Parenting Your College Transfer Student: Supporting Your New Transfer Student

This is the third in a series of posts about the process of transferring to a new college.  Our first two posts considered the decision to transfer and the process of transferring.  This post looks at settling in to the new institution.

 A transfer to a new college is a fresh start.  Much like entering college as a new, first-year student, this fresh start can be both exciting and intimidating.  As a college parent, you can help your student make this adjustment smoothly.

Be supportive of your student as he goes through a transition period.  Help him be prepared for a time of adjustment.  Yes, he is familiar with college life, but his new college may be very different from his old institution.  He may feel out of place at first.  He will have an “in between” status for a while.  He is not a brand new freshman, but he is new and unfamiliar with things.  This will pass, but he needs to be prepared to give it some time.  He can’t assume that things will be done in the same way as they were in his old school.  Encourage him to ask questions often.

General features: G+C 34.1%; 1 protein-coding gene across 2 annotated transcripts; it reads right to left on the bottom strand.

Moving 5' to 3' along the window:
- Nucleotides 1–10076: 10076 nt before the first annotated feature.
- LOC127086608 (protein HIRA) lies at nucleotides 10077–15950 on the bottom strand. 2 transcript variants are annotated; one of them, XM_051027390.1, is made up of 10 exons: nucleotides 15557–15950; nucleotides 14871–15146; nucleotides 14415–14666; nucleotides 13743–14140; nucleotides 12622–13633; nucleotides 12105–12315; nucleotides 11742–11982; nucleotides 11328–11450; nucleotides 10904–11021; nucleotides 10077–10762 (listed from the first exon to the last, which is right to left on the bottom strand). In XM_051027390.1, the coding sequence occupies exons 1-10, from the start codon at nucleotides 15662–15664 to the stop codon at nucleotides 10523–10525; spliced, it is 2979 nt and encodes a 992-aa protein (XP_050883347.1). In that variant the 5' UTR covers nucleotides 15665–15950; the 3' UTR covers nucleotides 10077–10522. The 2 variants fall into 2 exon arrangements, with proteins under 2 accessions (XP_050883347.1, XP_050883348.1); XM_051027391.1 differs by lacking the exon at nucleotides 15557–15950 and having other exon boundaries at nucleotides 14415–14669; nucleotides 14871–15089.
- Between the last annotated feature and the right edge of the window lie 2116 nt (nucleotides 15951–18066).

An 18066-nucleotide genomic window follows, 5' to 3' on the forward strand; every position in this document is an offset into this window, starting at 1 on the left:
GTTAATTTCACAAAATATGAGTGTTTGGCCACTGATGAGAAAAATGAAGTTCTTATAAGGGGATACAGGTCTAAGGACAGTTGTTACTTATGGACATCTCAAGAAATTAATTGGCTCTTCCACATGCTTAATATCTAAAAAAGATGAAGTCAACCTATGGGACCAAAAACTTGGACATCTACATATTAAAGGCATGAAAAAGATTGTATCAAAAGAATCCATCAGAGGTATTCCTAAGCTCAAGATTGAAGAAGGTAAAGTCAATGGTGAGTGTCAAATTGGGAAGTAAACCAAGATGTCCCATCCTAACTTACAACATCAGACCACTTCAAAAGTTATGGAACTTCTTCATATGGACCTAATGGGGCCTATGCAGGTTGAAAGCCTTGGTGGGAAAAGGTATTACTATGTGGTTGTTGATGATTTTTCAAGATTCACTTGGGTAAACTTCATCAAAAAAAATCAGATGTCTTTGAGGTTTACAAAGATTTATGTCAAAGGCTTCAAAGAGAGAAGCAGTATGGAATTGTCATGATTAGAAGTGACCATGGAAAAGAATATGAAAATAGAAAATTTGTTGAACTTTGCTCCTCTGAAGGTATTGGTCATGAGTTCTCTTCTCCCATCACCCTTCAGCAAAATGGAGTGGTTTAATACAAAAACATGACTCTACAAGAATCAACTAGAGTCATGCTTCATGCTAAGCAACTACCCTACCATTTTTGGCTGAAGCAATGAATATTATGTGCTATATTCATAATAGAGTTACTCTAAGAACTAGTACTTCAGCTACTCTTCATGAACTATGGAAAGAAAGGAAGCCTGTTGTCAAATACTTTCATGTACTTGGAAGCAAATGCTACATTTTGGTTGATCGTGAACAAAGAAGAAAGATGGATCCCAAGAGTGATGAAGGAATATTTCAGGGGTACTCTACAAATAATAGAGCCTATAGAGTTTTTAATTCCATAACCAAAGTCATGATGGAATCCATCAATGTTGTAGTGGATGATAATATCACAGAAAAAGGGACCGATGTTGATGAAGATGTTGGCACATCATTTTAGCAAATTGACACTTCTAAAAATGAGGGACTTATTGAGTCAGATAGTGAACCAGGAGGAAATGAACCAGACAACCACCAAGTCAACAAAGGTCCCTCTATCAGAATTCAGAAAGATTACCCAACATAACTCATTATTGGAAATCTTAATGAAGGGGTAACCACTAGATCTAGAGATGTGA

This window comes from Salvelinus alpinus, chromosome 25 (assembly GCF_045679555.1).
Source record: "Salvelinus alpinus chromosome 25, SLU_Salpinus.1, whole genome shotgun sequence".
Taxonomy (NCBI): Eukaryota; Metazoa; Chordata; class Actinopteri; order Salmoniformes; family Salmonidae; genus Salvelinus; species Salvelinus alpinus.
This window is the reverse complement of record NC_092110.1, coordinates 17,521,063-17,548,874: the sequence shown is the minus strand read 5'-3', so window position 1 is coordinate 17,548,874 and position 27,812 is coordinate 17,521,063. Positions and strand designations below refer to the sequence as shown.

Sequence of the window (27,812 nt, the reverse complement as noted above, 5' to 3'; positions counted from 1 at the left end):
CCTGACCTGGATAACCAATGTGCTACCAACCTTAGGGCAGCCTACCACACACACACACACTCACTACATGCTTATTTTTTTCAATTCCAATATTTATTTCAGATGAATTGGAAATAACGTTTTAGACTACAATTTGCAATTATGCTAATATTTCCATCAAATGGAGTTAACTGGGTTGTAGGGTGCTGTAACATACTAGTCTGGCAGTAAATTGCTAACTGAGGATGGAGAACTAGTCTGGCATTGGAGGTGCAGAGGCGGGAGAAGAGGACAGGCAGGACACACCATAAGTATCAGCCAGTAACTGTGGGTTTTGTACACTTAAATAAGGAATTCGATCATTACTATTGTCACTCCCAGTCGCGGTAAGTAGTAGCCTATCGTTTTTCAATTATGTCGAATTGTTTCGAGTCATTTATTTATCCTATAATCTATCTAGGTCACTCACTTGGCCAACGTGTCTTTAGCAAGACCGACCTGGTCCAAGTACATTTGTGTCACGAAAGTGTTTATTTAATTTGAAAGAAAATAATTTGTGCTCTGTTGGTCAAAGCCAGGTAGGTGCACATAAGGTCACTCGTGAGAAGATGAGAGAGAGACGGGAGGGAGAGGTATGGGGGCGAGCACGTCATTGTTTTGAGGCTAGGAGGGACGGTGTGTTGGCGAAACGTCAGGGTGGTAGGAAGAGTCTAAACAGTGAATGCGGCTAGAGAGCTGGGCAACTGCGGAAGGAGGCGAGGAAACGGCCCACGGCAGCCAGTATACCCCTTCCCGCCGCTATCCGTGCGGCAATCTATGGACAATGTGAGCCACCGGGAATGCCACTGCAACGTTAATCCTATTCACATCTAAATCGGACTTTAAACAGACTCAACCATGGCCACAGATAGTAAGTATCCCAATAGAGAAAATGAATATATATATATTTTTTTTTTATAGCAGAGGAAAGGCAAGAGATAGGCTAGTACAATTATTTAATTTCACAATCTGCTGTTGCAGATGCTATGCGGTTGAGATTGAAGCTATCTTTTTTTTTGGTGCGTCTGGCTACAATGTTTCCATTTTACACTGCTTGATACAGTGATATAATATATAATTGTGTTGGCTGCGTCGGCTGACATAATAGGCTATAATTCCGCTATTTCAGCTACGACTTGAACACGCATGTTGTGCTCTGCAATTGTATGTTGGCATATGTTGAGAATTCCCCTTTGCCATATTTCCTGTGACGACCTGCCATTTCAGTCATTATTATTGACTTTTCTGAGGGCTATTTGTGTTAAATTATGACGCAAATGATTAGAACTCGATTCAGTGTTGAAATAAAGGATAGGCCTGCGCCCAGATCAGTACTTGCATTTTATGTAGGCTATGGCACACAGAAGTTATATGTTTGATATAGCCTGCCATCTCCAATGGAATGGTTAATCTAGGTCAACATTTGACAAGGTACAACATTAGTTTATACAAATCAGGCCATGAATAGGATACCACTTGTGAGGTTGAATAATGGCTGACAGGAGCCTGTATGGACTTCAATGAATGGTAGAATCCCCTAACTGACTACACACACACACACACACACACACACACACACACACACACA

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Parenting Your College Transfer Student: Navigating the Transfer Process

In our last post, we considered some ways in which you might help your college student think about a transfer to another college.  Here, we consider how to help your student through the actual transfer process itself.  Our next post will examine ways in which you can support your new transfer student.

 Once your college student has made a decision to transfer to another college, there are some important tasks to be done.

Gather lots of information about potential colleges and/or programs.

 Your student may know exactly where he wants to transfer, or he may be looking for the appropriate school.  The more information he can gather, the more smoothly the process will go.  One advantage that your student now has is the knowledge he has gained through the time he has spent at his current school.  As he thinks about the reasons for transferring, he will think of questions he wants to be sure that he asks at the new school.  What are his priorities?  What wasn’t working (if anything) at the current school?  Encourage him to take time to look carefully at the new institution.  Study the website.  Visit the school.  Stay overnight on campus if possible.  Talk to current students.  Meet with admissions or advising personnel at the new school. Ask lots of questions.